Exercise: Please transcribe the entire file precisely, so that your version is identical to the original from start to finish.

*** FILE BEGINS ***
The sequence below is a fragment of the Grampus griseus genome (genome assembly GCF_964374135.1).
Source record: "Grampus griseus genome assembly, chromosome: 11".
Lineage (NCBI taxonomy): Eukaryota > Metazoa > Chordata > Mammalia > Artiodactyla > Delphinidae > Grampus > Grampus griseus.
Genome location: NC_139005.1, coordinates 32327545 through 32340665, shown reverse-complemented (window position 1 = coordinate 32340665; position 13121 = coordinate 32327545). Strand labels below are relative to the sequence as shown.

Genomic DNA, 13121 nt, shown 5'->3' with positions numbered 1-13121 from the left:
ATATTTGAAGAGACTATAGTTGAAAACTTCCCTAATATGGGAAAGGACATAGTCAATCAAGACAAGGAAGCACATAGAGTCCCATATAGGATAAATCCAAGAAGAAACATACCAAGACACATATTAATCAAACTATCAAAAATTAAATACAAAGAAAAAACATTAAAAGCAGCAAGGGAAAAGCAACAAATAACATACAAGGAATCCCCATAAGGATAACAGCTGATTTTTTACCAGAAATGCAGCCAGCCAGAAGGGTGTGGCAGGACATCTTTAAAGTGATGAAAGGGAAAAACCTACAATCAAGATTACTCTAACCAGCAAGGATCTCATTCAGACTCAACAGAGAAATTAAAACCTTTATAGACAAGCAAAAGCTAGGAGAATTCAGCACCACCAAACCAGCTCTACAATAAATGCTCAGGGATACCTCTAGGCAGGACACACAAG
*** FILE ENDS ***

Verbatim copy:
The sequence below is a fragment of the Grampus griseus genome (genome assembly GCF_964374135.1).
Source record: "Grampus griseus genome assembly, chromosome: 11".
Lineage (NCBI taxonomy): Eukaryota > Metazoa > Chordata > Mammalia > Artiodactyla > Delphinidae > Grampus > Grampus griseus.
Genome location: NC_139005.1, coordinates 32327545 through 32340665, shown reverse-complemented (window position 1 = coordinate 32340665; position 13121 = coordinate 32327545). Strand labels below are relative to the sequence as shown.

Genomic DNA, 13121 nt, shown 5'->3' with positions numbered 1-13121 from the left:
ATATTTGAAGAGACTATAGTTGAAAACTTCCCTAATATGGGAAAGGACATAGTCAATCAAGACAAGGAAGCACATAGAGTCCCATATAGGATAAATCCAAGAAGAAACATACCAAGACACATATTAATCAAACTATCAAAAATTAAATACAAAGAAAAAACATTAAAAGCAGCAAGGGAAAAGCAACAAATAACATACAAGGAATCCCCATAAGGATAACAGCTGATTTTTTACCAGAAATGCAGCCAGCCAGAAGGGTGTGGCAGGACATCTTTAAAGTGATGAAAGGGAAAAACCTACAATCAAGATTACTCTAACCAGCAAGGATCTCATTCAGACTCAACAGAGAAATTAAAACCTTTATAGACAAGCAAAAGCTAGGAGAATTCAGCACCACCAAACCAGCTCTACAATAAATGCTCAGGGATACCTCTAGGCAGGACACACAAG